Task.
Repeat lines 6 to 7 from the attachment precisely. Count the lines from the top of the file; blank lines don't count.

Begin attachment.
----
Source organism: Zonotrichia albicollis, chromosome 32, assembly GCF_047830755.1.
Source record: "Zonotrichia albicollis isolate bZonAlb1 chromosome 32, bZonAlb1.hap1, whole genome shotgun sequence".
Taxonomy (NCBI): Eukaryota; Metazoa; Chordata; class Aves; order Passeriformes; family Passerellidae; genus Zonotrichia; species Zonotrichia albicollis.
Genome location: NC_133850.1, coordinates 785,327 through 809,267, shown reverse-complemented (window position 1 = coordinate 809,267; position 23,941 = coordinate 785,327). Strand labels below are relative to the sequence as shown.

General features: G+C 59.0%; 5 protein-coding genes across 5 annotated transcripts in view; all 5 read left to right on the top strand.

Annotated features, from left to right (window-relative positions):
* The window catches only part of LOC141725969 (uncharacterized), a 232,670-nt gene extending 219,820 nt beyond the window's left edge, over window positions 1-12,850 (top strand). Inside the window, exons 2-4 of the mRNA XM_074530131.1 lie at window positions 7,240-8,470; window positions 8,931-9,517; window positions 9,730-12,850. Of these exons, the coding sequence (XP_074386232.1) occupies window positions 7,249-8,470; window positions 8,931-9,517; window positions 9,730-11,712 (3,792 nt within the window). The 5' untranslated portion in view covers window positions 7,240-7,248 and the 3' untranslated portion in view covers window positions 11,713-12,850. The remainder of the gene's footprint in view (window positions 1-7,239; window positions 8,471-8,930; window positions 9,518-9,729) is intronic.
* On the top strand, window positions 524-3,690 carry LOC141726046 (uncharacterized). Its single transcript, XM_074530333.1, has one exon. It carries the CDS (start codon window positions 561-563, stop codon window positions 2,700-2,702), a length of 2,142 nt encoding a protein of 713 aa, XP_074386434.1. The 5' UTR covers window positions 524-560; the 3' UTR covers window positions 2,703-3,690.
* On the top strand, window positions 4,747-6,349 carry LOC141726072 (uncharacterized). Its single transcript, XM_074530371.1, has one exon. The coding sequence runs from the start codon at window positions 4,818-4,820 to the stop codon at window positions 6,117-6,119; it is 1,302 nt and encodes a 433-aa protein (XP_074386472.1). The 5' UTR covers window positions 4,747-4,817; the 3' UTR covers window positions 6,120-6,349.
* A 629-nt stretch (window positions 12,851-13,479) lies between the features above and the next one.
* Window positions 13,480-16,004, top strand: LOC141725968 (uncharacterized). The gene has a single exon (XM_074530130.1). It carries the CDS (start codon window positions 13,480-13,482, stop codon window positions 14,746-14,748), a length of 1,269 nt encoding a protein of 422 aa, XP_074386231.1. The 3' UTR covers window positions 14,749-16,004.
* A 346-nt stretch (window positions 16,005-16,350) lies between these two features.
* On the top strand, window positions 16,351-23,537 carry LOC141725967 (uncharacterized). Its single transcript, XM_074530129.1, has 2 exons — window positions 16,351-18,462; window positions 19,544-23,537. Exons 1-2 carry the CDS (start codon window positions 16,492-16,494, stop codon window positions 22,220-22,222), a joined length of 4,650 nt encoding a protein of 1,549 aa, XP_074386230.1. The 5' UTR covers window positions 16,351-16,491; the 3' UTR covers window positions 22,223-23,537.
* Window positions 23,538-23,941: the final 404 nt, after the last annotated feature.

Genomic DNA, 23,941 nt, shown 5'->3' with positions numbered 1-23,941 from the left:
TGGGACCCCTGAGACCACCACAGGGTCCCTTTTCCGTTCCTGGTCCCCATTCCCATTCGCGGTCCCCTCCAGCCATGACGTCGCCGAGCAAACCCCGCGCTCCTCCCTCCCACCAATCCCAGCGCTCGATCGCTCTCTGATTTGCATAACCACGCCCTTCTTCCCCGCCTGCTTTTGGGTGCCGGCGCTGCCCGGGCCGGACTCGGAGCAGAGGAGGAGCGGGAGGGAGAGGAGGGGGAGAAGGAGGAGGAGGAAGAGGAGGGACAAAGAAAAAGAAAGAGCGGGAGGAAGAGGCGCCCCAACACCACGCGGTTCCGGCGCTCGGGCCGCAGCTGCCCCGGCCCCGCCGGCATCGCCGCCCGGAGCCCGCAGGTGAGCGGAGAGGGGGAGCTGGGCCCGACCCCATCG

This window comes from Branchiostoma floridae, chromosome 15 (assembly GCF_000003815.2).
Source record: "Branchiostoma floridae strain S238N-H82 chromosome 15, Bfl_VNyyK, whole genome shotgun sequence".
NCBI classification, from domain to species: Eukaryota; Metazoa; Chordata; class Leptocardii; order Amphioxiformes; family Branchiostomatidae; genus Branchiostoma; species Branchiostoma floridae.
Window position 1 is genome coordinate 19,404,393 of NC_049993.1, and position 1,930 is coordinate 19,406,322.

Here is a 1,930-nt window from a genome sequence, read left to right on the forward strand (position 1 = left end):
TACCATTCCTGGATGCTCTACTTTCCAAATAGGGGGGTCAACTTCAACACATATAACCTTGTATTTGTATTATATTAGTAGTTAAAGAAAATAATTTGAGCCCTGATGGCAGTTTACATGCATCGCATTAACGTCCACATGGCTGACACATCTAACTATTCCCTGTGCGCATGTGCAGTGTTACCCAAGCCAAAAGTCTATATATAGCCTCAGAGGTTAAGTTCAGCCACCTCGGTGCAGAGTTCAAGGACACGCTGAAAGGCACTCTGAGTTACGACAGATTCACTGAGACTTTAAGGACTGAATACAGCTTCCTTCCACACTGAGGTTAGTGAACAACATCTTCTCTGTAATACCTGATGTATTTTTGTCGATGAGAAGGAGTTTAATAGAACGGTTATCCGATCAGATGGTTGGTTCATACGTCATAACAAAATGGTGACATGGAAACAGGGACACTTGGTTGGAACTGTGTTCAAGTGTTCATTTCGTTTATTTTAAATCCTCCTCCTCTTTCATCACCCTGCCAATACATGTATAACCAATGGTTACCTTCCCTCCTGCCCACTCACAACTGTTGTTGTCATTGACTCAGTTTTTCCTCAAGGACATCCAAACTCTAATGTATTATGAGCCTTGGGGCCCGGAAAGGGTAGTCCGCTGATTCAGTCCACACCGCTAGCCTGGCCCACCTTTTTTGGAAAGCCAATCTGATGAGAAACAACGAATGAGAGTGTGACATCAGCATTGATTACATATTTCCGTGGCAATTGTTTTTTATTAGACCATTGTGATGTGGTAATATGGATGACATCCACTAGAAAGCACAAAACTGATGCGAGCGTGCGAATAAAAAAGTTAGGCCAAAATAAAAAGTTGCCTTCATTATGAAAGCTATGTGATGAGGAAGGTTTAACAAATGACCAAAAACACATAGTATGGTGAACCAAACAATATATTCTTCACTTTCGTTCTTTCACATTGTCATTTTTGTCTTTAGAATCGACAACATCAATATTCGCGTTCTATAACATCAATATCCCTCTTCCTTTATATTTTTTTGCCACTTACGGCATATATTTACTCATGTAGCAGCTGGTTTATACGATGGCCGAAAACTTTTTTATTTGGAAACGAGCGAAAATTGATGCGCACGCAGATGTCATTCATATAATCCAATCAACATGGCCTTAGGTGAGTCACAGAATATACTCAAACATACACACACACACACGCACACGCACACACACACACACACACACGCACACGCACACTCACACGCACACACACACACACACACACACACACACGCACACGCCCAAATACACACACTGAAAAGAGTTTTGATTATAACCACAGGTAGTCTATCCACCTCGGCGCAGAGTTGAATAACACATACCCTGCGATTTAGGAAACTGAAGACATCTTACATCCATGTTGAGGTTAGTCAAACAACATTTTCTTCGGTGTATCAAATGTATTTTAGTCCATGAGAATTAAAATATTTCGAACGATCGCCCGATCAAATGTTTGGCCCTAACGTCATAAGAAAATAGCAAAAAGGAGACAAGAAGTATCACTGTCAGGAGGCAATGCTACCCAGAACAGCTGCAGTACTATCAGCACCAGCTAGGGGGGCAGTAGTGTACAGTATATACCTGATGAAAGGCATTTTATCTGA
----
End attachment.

Annotated features, from left to right (window-relative positions):
* The window catches only part of LOC141725969 (uncharacterized), a 232,670-nt gene extending 219,820 nt beyond the window's left edge, over window positions 1-12,850 (top strand). Inside the window, exons 2-4 of the mRNA XM_074530131.1 lie at window positions 7,240-8,470; window positions 8,931-9,517; window positions 9,730-12,850. Of these exons, the coding sequence (XP_074386232.1) occupies window positions 7,249-8,470; window positions 8,931-9,517; window positions 9,730-11,712 (3,792 nt within the window). The 5' untranslated portion in view covers window positions 7,240-7,248 and the 3' untranslated portion in view covers window positions 11,713-12,850. The remainder of the gene's footprint in view (window positions 1-7,239; window positions 8,471-8,930; window positions 9,518-9,729) is intronic.